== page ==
How this teacher’s note steered her student away from suicide

It was a simple, handwritten note.

Vanessa Lam, a Ph. D candidate at the University of Waterloo, wrote about 70 notes for students in her classes.

They each contained an inspirational quote, and Lam wished the students well: “I hope you enjoyed this class,” she wrote. “All the best in your future.”

There were a couple of cute stickers, one with a cat, another that said “nice job,” as well as Lam’s personal contact information in case students wanted to reach out. She also included a packet of tea.

As students left their 8:30 a.m. class, Lam invited them each to pick up a card on their way out.

One first-year arts student took the envelope and was eager to open it because it looked cute.

“I thought, ‘Oh my gosh, This is really sweet,'” she said.

The quote in her card read: “When you feel like quitting, think about why you started.”

Then she teared up. The message affected her so deeply, she said, because she had contemplated suicide in the preceding weeks.

CBC is keeping the student’s name confidential, as guided by its journalistic standards and practices around suicide, and the potential harm to people who come forward on mental health issues.

Redditors reach out

“It got really bad at the end of March, the beginning of April. That morning, going into class was really difficult. I had a hard time kind of getting out of bed,” she said.

She’s struggled with being away from home and with the pressure to do well in her courses.

“It’s a short quote, but it kind of means a lot. When you’re in that state of mind, something small like that is kind of like, wow, maybe I should rethink all of this.”

The student anonymously posted the note on Reddit. Few people knew she had suicidal thoughts, the student told CBC. Her family knows she has depression, but she didn’t tell them how bad things had become the past two months.

Her family was unaware she’d thought about suicide and was still unaware when the student was interviewed by CBC. 

The Reddit post got attention. People reached out to the student through private messages to offer her support — including Lam, who knew when she saw the note online that it was among those she had given to her students. 

Notes meant to help 

Lam said she wrote the notes because she has struggled with her own mental health.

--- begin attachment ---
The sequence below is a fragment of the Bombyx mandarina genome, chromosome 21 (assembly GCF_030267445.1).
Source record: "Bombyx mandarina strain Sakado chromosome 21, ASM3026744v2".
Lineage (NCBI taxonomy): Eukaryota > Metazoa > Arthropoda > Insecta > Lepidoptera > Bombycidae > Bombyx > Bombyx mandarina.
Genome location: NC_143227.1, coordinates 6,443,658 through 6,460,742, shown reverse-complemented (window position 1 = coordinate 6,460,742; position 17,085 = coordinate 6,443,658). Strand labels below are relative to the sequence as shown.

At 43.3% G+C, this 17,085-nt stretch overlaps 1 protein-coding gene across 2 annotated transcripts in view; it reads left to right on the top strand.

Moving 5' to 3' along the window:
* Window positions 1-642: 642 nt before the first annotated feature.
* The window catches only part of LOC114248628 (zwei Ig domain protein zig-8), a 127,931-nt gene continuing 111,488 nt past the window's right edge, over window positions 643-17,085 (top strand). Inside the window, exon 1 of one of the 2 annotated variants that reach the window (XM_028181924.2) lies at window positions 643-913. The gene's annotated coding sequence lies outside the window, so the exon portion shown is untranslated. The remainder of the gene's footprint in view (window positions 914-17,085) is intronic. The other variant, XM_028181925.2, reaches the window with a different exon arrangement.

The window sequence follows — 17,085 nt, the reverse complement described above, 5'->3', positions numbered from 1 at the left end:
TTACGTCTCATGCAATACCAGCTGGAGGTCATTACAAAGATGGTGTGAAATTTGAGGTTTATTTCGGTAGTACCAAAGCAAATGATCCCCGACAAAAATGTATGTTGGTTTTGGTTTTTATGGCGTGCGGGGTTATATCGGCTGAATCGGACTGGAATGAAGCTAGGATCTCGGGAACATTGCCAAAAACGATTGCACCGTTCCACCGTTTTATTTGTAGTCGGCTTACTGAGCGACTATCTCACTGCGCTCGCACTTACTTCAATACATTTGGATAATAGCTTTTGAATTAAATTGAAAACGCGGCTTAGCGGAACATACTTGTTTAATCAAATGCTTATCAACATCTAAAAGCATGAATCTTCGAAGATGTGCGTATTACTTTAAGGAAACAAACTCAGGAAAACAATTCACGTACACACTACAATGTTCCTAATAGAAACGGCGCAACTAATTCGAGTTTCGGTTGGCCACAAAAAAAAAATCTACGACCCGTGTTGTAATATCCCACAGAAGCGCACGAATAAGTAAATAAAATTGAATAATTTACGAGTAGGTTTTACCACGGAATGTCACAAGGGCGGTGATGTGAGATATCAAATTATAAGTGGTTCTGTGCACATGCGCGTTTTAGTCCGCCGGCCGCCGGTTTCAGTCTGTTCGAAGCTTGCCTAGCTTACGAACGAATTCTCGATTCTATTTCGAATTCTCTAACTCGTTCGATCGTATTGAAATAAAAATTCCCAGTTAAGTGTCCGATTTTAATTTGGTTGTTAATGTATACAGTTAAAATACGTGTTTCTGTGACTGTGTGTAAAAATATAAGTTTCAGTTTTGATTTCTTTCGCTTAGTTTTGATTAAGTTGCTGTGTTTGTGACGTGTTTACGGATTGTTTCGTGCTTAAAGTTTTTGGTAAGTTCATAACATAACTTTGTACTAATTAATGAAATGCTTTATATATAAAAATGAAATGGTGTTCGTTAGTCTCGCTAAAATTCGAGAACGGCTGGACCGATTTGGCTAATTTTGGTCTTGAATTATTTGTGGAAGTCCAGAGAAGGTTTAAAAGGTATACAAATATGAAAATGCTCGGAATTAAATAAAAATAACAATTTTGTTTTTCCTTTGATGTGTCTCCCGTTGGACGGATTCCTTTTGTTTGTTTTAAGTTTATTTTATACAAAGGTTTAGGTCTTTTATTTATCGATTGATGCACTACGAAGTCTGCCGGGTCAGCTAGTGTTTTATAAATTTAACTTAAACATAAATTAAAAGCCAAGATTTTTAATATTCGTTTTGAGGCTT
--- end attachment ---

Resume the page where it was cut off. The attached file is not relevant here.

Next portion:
“I’ve been through the ringer when it comes to hospitalization and social services … I’ve just been through it,” she said. “If part of what I do helps somebody else through that very difficult time, then I’m very happy.”

She said the idea for the notes goes back several years to when she would think about how it would be nice if someone simply asked her how she was doing or did something to let her know they were thinking about her.

“I’ve brought that to my adult life, and I’m thinking, ‘What would students really care about? Or what would make them feel like their teacher is listening?’ So something like a note — it’s a small gesture and it’s nominally impressive, but it’s something that lets you know that somebody sat down, took the time to write this for you and cares about what’s going on in your life,” she said.

Vanessa Lam is a University of Waterloo Ph D candidate who also instructs some first and second year courses. On the last day of class this semester, she gave students handwritten notes to let them know they could reach out to her if they needed additional help with school or their mental health. (Vanessa Lam)

Lam has reconnected with this student and she said that reaction is why it’s important for her to reach out.

“As a person, we are supposed to take care of other people, and if somebody needs information that I have and that I can provide, then I’m absolutely going to do that,” she said.

“I don’t care if I’m not paid for it. I don’t care if it takes time out of my day. If it helps someone through their life, that’s what’s most important.”

The student is finishing up final projects and exams. She says she’s also receiving additional mental health support.

“I am in a better, healthier state of mind now than I was, like, a week ago,” she says.

She says she wasn’t anticipating the response the Reddit post received. And she wanted to share her story in hopes it could help others who may be feeling the same way.

“The state of mind I was in is something I don’t wish upon my worst enemy. And the thought of someone being in a similar state of mind that I was in pains me,” she said.

“The letter made me realize that there is hope and maybe life has more to offer than sadness and struggles.”

Related Posts